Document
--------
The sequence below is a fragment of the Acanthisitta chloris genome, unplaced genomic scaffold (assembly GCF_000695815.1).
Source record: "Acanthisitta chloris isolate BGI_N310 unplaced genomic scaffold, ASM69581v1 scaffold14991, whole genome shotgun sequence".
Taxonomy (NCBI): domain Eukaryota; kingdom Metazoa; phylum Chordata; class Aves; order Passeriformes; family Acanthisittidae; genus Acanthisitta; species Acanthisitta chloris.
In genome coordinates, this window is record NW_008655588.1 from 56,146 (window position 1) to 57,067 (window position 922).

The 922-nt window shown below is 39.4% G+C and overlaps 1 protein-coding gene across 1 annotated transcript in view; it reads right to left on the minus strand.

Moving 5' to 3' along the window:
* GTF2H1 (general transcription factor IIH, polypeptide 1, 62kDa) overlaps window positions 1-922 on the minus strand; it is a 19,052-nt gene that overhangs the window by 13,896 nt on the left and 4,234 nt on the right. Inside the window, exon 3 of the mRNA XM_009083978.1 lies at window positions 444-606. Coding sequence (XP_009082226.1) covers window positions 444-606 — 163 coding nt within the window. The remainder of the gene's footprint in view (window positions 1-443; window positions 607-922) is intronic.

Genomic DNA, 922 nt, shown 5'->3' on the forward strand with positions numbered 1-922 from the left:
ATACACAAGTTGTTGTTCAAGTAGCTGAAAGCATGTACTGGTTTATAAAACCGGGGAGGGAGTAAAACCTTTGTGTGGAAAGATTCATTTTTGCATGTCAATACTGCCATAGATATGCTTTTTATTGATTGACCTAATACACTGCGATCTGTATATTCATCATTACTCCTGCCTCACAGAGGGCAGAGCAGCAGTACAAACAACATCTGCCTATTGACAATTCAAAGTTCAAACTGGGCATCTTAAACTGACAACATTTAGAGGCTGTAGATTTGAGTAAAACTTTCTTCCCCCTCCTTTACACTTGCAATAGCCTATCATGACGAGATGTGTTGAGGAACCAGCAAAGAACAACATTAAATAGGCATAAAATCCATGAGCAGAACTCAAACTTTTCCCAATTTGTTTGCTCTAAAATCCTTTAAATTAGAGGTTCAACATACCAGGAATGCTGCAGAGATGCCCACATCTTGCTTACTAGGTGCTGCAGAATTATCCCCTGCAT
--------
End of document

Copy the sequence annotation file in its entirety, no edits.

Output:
The sequence below is a fragment of the Acanthisitta chloris genome, unplaced genomic scaffold (assembly GCF_000695815.1).
Source record: "Acanthisitta chloris isolate BGI_N310 unplaced genomic scaffold, ASM69581v1 scaffold14991, whole genome shotgun sequence".
Taxonomy (NCBI): domain Eukaryota; kingdom Metazoa; phylum Chordata; class Aves; order Passeriformes; family Acanthisittidae; genus Acanthisitta; species Acanthisitta chloris.
In genome coordinates, this window is record NW_008655588.1 from 56,146 (window position 1) to 57,067 (window position 922).

The 922-nt window shown below is 39.4% G+C and overlaps 1 protein-coding gene across 1 annotated transcript in view; it reads right to left on the minus strand.

Moving 5' to 3' along the window:
* GTF2H1 (general transcription factor IIH, polypeptide 1, 62kDa) overlaps window positions 1-922 on the minus strand; it is a 19,052-nt gene that overhangs the window by 13,896 nt on the left and 4,234 nt on the right. Inside the window, exon 3 of the mRNA XM_009083978.1 lies at window positions 444-606. Coding sequence (XP_009082226.1) covers window positions 444-606 — 163 coding nt within the window. The remainder of the gene's footprint in view (window positions 1-443; window positions 607-922) is intronic.

Genomic DNA, 922 nt, shown 5'->3' on the forward strand with positions numbered 1-922 from the left:
ATACACAAGTTGTTGTTCAAGTAGCTGAAAGCATGTACTGGTTTATAAAACCGGGGAGGGAGTAAAACCTTTGTGTGGAAAGATTCATTTTTGCATGTCAATACTGCCATAGATATGCTTTTTATTGATTGACCTAATACACTGCGATCTGTATATTCATCATTACTCCTGCCTCACAGAGGGCAGAGCAGCAGTACAAACAACATCTGCCTATTGACAATTCAAAGTTCAAACTGGGCATCTTAAACTGACAACATTTAGAGGCTGTAGATTTGAGTAAAACTTTCTTCCCCCTCCTTTACACTTGCAATAGCCTATCATGACGAGATGTGTTGAGGAACCAGCAAAGAACAACATTAAATAGGCATAAAATCCATGAGCAGAACTCAAACTTTTCCCAATTTGTTTGCTCTAAAATCCTTTAAATTAGAGGTTCAACATACCAGGAATGCTGCAGAGATGCCCACATCTTGCTTACTAGGTGCTGCAGAATTATCCCCTGCAT